Like no other industry, sugar has been defining Cuba’s history.
When Columbus brought the sugarcane plant to the Caribbean, sugar was one of the most valuable commodities in Europe, imported for a fortune from the Orient and weighed out by the tablespoon.
Within a century, sugarcane plantations had spread across Cuba and boatloads of black slaves were transported from Africa to work them.
The number of slaves leapt from 40,000 in 1774 to 479,000 in 1840 when they made up half the population.
Slaves were needed to cut and process the sugarcane. The work was incredibly hard, from four in the morning to midnight: 16 hours cutting the cane under the merciless Caribbean sun, four in the fervency of the factory ovens.
Despite the fact that Cuba is employing some modern harvest machines in the annual “zafra”, sugarcane harvest, there is still a need for the legendary “Machetero”, the sugarcane cutter. Cuba has no slaves anymore, but sugarcane is still important to its economy and so is the machetero.
Considered to be one of the toughest manual labours in the world, the machetero´s work is vital for the sugarcane harvest, for only man can cut the cane on uneven grounds.
Every year between December and June, thousands of sugarcane cutters are working under the same merciless sun as their predecessors centuries ago.
A milestone in Cuba´s history was the famous 1970 zafra, for which Fidel proclaimed to goal of 10million tons for which the entire country was activated. Cuba stayed short but the harvest made history. Nowadays outstanding sugarcane cutters are still being condecorated as sugarcane “millionaires”.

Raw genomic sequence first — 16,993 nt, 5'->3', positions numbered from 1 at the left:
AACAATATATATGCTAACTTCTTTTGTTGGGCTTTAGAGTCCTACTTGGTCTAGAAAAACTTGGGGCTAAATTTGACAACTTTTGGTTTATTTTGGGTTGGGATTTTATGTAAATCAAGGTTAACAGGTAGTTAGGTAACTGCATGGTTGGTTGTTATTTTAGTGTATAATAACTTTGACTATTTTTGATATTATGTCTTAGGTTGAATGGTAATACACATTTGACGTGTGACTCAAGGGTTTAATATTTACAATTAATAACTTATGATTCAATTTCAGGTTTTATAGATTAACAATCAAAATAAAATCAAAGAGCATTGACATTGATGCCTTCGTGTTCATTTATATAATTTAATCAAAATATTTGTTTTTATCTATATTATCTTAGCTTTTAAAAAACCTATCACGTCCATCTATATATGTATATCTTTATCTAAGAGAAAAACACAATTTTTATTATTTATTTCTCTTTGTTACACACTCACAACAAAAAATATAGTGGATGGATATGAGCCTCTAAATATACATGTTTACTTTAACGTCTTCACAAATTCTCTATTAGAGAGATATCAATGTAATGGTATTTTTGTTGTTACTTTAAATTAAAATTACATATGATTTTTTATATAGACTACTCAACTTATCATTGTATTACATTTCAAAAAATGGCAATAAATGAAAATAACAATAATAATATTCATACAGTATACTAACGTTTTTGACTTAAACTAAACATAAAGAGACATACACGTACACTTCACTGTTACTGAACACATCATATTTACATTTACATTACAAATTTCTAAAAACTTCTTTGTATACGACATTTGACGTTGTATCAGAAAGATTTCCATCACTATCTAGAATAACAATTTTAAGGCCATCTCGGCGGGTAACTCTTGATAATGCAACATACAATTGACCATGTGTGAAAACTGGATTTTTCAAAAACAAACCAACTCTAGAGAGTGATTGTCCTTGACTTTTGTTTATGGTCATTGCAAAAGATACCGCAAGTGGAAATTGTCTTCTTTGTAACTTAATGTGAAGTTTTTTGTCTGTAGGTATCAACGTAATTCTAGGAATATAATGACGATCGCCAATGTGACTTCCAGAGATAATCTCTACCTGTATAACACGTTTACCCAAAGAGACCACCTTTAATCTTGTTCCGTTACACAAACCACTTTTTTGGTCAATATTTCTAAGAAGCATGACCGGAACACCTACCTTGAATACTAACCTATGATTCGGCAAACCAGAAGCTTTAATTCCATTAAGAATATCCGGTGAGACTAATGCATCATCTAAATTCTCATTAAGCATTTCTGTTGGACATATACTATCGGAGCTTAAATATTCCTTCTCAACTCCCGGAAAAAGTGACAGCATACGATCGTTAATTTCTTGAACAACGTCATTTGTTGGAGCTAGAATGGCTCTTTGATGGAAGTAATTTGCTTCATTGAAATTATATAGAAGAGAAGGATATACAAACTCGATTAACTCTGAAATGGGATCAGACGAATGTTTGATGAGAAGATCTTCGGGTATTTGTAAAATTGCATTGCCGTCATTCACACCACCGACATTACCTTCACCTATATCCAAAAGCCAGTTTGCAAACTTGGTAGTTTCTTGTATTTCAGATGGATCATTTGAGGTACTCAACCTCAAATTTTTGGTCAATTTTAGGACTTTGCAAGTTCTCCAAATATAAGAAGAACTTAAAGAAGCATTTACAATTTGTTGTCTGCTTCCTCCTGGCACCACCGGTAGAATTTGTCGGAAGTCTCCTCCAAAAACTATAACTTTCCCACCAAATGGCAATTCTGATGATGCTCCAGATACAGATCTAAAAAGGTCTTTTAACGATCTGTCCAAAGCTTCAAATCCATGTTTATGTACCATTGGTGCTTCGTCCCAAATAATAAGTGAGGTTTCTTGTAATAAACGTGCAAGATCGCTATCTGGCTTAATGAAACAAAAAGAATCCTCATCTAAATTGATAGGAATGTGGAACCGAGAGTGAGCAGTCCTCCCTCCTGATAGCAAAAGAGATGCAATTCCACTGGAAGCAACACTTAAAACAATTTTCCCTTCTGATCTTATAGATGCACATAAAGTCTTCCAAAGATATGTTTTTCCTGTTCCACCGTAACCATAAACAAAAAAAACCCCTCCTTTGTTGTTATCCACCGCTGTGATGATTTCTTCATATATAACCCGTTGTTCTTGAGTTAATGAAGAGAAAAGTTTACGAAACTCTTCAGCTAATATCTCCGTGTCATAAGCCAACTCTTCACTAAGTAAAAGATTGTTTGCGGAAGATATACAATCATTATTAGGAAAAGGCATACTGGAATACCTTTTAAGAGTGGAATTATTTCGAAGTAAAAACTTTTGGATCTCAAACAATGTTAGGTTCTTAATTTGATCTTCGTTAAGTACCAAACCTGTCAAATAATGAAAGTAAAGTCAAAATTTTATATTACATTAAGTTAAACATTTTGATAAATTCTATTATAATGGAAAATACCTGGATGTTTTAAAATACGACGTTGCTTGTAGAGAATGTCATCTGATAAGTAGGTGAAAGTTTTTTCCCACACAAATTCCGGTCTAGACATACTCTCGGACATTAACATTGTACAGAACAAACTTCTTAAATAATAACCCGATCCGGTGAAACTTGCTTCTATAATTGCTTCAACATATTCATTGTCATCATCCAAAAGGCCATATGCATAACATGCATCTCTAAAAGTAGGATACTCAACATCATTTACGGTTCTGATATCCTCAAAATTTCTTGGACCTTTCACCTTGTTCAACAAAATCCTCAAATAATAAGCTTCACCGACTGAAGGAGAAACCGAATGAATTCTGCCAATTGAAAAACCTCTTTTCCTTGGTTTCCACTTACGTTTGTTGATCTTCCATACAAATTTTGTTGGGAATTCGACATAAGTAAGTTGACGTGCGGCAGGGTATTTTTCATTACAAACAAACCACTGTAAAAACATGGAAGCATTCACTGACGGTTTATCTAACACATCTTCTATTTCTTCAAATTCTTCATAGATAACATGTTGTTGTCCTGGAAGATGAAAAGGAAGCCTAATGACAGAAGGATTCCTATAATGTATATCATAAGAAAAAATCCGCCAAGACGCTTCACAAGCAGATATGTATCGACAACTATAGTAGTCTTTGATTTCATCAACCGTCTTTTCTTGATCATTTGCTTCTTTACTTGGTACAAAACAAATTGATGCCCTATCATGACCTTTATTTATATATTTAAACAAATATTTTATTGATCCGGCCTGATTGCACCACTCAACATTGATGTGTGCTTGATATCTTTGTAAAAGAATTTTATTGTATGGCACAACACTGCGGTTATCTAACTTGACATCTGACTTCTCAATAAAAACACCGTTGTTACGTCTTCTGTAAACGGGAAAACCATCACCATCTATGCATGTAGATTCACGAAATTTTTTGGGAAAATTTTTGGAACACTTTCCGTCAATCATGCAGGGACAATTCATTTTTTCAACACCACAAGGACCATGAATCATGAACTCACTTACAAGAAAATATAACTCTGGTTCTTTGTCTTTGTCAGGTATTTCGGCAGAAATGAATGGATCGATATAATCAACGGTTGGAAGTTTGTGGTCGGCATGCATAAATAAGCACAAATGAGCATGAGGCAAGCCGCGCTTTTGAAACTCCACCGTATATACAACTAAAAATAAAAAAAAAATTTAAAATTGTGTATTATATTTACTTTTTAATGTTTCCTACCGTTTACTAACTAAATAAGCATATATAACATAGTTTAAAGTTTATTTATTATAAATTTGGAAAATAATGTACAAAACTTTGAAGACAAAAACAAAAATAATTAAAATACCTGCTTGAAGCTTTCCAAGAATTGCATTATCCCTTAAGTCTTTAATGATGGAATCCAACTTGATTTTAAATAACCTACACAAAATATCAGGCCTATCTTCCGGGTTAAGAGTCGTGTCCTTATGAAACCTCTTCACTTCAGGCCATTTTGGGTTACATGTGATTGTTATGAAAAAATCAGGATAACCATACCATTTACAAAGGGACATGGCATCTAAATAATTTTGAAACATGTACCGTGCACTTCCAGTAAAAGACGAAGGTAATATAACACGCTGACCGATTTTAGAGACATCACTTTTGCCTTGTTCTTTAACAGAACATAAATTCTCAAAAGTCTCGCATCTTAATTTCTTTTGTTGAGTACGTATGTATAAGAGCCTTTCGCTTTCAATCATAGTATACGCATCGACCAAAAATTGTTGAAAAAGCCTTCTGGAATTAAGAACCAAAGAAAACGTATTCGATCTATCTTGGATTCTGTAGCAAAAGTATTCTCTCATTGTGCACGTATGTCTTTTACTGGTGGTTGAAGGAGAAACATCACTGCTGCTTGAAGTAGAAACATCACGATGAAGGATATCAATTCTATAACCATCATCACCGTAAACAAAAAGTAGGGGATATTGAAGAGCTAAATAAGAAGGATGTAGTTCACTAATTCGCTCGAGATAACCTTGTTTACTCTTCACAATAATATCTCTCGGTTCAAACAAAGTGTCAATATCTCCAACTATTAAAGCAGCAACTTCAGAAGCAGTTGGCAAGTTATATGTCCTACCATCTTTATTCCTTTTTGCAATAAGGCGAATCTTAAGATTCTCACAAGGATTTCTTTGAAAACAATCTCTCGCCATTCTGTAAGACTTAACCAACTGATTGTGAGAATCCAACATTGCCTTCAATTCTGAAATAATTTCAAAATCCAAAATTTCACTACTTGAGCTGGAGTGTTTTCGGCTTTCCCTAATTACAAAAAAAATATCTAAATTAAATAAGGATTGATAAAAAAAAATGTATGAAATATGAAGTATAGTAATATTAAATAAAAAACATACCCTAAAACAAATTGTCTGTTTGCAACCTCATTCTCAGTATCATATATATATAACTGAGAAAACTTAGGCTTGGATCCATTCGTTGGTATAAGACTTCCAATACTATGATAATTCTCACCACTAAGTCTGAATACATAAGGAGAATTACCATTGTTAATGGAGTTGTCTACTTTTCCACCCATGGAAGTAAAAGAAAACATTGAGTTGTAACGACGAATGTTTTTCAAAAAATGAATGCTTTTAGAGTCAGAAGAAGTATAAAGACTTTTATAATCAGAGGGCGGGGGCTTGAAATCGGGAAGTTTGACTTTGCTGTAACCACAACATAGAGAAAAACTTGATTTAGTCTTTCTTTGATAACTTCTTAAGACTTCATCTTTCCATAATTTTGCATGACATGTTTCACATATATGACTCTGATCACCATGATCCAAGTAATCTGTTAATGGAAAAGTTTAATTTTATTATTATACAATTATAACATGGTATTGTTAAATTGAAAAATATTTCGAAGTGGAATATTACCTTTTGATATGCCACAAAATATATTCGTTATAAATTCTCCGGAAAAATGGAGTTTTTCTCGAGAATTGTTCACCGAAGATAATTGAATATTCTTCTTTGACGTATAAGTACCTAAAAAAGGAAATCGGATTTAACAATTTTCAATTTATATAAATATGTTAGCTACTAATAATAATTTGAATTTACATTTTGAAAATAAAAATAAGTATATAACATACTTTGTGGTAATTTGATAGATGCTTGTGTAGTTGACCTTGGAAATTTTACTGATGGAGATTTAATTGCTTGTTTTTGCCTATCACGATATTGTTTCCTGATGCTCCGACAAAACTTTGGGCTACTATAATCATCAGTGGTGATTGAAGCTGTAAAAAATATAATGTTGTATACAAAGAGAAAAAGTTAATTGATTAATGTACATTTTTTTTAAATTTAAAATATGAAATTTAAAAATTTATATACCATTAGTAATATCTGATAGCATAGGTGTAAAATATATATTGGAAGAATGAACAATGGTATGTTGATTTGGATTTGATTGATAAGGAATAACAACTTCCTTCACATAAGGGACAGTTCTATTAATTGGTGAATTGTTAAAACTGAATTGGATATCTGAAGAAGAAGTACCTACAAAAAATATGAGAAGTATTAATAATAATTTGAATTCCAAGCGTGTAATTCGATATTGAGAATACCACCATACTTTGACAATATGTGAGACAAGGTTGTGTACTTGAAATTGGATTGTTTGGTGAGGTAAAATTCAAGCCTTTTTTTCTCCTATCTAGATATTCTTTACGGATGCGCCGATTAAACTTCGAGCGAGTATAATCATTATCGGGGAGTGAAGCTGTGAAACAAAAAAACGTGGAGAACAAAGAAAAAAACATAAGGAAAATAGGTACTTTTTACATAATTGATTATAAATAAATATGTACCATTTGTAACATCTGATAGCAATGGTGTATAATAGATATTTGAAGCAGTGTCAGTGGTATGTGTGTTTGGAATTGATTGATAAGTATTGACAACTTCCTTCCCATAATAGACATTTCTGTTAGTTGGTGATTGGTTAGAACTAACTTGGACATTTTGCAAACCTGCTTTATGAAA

This photo essay is meant to give a face to some of these men that usually are never seen.
The pictures were taken in the eastern province of Camagüey, in two different areas: one is the sugar factory and its sugarcane fields “Batalla de las Guasimas”, a historic sugarmill for being the first one built by the Cuban Revolution in 1979.
The second is in and around the “Panama” sugar factory, near the village of Vertientes.
The photos do not show only the macheteros, but also the workers in the factories.
None of the photos in this Essay was posed. All men and women were just standing like that when I told them to “freeze”. I did not tell them what to do, how or where to look. This way we obtain an intimate look into the faces and eyes that reflect the realities of these modern times heroes.